A US military aircraft and fighter jets made a series of emergency landings this week on an island in Japan's southernmost prefecture of Okinawa as well as in northeastern Japan, the country's defence ministry said on Wednesday (7 June).

The incident took place on Tuesday and involved the accident-prone US Marine Corps Osprey aircraft and three F/A-18 fighter jets.

The tilt-rotor aircraft made the emergency landing at the Ie Jima Auxiliary Airfield, near Okinawa's main island, after an emergency warning light flashed in the cockpit.

The jets landed at the Japanese Air Self-Defense Force's Matsushima base in Miyagi Prefecture after one of them notified of engine trouble, the ministry said.

No injuries were reported and the plane itself was not damaged, local media reports said. The US military was cited as explaining that the incident was a preventative measure.

The Osprey was based at US Marine Corps Air Station Futenma in Okinawa, while the fighter jets were heading to Iwakuni air station in Yamaguchi Prefecture from Alaska.

The emergency landing of the Osprey is the latest incident to come under criticism by Okinawa residents, who have been agitated with accidents linked to the US bases.

Okinawa hosts the bulk of US military facilities in Japan.

The Osprey, which has both vertical takeoff and landing capabilities, is designed to take off like a helicopter and rotate its propellers to fly like a plane. It has suffered a series of accidents in other parts of the world and due to its poor safety record the aircraft are reported to be abhorred especially in Okinawa.

"It's extremely deplorable we've seen these things occur one after another," an Okinawa government official told a news briefing.

Osprey aircraft
The emergency landing of the Osprey aircraft is the latest incident to come under criticism by the residents of Okinawa who have been agitated with accidents linked to the US bases ~ file photo David Holmes/US Navy/Handout via Reuters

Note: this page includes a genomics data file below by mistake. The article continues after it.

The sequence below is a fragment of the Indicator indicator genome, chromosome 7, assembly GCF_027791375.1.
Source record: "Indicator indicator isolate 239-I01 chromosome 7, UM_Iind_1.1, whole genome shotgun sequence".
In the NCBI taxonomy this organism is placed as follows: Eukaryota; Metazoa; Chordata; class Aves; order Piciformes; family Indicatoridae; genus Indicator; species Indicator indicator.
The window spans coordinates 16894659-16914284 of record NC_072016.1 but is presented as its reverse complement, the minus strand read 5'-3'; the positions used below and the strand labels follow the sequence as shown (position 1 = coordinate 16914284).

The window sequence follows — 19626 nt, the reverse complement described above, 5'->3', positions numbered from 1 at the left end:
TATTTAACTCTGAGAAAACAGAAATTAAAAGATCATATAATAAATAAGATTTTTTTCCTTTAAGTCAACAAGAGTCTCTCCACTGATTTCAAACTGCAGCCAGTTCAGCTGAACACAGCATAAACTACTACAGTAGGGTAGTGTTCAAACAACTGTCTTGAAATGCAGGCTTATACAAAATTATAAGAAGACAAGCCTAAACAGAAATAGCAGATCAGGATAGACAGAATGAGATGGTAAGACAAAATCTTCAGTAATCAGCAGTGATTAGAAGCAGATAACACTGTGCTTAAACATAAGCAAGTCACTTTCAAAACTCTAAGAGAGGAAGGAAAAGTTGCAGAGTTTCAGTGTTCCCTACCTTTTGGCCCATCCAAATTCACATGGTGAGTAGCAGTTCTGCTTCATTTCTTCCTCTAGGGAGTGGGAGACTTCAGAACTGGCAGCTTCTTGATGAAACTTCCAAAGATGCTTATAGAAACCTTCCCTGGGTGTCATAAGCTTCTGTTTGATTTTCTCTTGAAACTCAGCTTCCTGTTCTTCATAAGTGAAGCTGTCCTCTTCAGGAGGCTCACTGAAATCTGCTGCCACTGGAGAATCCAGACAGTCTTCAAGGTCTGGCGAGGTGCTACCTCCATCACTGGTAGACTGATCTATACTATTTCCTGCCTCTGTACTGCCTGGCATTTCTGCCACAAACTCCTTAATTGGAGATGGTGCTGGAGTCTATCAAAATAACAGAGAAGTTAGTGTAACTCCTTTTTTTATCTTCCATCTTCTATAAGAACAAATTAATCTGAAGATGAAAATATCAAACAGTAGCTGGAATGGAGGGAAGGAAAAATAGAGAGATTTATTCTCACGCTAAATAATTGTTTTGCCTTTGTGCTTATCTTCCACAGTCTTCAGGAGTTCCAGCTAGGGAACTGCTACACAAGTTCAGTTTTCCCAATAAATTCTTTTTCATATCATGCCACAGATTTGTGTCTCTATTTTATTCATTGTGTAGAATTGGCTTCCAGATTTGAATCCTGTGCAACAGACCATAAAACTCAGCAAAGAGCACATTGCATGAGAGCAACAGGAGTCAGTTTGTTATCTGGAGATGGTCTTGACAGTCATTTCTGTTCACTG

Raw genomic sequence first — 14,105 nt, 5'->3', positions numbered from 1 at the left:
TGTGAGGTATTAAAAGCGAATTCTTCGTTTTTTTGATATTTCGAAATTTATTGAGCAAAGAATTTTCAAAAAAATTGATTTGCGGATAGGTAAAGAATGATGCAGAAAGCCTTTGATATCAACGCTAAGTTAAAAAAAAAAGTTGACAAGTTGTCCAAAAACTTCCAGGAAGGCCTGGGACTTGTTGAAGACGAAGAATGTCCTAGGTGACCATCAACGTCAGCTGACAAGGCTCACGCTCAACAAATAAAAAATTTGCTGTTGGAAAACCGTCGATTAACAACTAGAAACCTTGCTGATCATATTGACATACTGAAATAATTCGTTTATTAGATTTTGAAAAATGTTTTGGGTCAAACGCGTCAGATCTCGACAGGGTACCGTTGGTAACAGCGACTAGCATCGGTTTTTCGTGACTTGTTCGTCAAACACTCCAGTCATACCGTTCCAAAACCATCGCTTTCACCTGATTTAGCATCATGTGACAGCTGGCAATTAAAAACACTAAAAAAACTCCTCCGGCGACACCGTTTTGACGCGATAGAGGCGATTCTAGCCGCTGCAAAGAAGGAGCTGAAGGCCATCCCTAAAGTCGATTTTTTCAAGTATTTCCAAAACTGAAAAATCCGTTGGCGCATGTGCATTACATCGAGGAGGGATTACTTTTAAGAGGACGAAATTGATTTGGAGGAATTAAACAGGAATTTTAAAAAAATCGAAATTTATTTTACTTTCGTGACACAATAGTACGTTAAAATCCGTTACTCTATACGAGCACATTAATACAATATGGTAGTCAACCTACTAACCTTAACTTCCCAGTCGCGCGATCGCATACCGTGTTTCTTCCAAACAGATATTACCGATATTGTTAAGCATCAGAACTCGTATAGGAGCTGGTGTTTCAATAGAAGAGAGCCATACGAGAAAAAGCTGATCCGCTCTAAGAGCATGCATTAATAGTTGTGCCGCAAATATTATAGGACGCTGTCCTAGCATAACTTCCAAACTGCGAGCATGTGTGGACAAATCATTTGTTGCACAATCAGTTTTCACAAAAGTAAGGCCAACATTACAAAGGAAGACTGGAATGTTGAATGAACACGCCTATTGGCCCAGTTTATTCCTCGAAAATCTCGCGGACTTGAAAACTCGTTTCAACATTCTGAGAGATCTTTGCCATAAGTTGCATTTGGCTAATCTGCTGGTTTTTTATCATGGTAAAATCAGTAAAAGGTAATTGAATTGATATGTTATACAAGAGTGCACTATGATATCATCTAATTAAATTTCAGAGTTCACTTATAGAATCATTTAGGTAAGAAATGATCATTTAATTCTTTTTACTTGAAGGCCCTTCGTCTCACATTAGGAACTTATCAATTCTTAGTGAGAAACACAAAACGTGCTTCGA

Accidents involving Osprey aircraft

Local fears about the Osprey's safety increased following the crash landing of an MV-22 Osprey aircraft off the coast of Okinawa in December 2016. The incident forced Japan to call on the US to ground the Osprey aircraft in the region.

It was reported to be the first accident involving an Osprey aircraft in Japan since its deployment in the country in 2012, but it marked the second crash of a Marine aircraft in the region in less than one week. On 7 December, a US Marine Corps F/A-18C Hornet went down in waters some 250km southeast of Iwakuni, Japan, killing its 32-year-old pilot, Captain Jake Frederick.

The planes' safety raised serious concerns and questions even prior to the accidents recorded on the Japanese islands.

US Marine Corps Osprey aircraft
A wrecked US Marine Corps MV-22 Osprey aircraft that crash-landed in the sea off Nago is seen in Okinawa Prefecture, Japan on 13 December 2016 Kyodo/via Reuters

In May 2014, an MV-22B Osprey crashed in Hawaii, leaving two people dead and 20 others injured.

In August 2013, four crew members narrowly escaped injuries when the aircraft made a "hard landing" near the Creech Air Force Base in Nevada, China's Xinhua news agency reported.

In a single accident in 2000, 19 Marines lost their lives in Arizona during the Osprey's developmental phase. Eleven more people died in two separate crashes in the same year. The incidents prompted the launch of the plane's checkered safety record.